What are bacteria?
Many people think that bacteria and microbes are the same thing that these words are synonymous. However, this is not entirely true. Let's understand what bacteria are, how they differ from microbes, what their structure is and how they were discovered.
Bacteria and microbes: the difference
Bacteria are a group of prokaryotic microorganisms. At the moment, about 10 thousand bacteria have been studied, but it is assumed that there are much more of them - more than a million.
Microbes (microorganisms) are microscopic living organisms, which include prokaryotes (archaea, bacteria) and eukaryotes (protists, some fungi).
Thus, it turns out that microbes are a much broader concept compared to bacteria, therefore, it is wrong to consider these words to be fully-fledged synonyms of each other.
Most bacteria consist of a single cell. The following forms of bacteria are distinguished:
- round (cocci);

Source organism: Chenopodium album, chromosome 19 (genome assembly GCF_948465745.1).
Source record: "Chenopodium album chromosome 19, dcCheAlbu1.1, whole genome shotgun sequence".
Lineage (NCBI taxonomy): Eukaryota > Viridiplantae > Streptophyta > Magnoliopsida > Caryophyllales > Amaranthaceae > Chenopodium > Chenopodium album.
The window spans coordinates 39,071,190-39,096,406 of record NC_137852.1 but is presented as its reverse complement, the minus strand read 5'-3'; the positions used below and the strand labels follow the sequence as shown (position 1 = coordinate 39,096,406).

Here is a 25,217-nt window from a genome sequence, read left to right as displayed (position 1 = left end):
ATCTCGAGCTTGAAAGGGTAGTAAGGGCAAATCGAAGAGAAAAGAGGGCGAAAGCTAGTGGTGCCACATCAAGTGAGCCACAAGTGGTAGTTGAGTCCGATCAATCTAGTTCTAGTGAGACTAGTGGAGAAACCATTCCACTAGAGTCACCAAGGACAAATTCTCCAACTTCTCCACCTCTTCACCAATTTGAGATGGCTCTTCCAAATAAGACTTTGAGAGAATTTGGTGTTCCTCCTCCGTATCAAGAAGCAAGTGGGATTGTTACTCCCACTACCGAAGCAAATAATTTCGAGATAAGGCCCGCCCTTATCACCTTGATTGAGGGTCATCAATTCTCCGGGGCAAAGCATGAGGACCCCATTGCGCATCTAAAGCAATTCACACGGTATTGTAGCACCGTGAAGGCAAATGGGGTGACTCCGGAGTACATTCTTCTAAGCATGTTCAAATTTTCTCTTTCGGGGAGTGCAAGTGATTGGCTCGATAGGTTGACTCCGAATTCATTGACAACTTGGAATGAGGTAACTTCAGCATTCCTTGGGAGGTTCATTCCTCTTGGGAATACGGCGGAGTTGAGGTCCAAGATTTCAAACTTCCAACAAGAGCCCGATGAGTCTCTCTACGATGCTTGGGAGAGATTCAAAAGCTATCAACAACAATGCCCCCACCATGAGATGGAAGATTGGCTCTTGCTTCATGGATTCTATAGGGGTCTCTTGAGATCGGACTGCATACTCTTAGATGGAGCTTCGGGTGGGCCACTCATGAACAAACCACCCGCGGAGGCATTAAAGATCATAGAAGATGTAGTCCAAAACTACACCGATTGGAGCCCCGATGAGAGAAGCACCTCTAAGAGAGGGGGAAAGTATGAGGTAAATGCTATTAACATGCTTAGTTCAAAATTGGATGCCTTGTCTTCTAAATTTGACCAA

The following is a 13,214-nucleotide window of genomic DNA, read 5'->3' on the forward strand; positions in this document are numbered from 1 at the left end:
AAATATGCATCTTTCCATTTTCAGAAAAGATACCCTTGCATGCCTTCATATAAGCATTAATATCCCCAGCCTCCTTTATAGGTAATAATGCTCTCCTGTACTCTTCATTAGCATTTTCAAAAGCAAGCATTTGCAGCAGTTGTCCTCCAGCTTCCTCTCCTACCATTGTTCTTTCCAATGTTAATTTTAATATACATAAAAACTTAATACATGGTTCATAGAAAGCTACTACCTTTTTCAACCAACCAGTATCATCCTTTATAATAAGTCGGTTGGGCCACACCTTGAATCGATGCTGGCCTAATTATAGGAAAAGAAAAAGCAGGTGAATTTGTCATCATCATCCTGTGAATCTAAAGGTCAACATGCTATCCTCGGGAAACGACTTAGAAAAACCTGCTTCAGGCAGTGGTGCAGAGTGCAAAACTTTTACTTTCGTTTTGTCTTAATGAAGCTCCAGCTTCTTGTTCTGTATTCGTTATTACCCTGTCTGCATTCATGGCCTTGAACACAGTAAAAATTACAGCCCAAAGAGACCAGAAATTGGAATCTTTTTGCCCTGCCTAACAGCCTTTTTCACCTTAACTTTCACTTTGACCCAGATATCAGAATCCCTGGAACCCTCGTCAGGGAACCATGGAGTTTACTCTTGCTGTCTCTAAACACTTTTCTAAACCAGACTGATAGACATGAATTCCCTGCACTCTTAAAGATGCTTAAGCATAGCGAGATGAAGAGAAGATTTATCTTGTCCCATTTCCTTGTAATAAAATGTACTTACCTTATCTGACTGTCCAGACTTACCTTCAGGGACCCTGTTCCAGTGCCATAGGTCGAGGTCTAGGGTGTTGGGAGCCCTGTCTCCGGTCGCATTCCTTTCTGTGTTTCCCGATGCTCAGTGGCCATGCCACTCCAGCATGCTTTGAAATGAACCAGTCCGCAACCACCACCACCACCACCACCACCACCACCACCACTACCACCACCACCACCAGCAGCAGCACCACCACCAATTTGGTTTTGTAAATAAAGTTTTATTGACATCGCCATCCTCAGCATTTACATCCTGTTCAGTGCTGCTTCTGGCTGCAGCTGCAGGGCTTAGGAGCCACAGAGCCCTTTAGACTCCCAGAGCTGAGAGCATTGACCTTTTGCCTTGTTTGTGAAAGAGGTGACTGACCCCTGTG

- convoluted (spirilla, vibrio);
- rod-shaped (pseudomonads, bacilli);
- rare forms - forms of cube, tetrahedron, stars, O- and C-shaped.
The composition of a bacterial cell consists of a membrane, nucleotide and ribosomes.Around the cell there is a protective shell consisting of several layers: the wall, the capsule and the sheath. Also, the bacterial cell has surface structures - these include the villi and flagella, which are necessary for the movement and fixation of the bacteria.
From the history of the study of bacteria
- The first who saw the bacteria in a microscope and described them was naturalist Anthony van Leeuwenhoek. It happened in 1676.
- The term "bacterium" was introduced by Christian Ehrenberg in 1828.
- In the 50s of the XIX century, Louis Pasteur began to study the metabolism and physiology of bacteria.
- A detailed study of the structure of bacteria began in the 1930s, when the electron microscope was invented.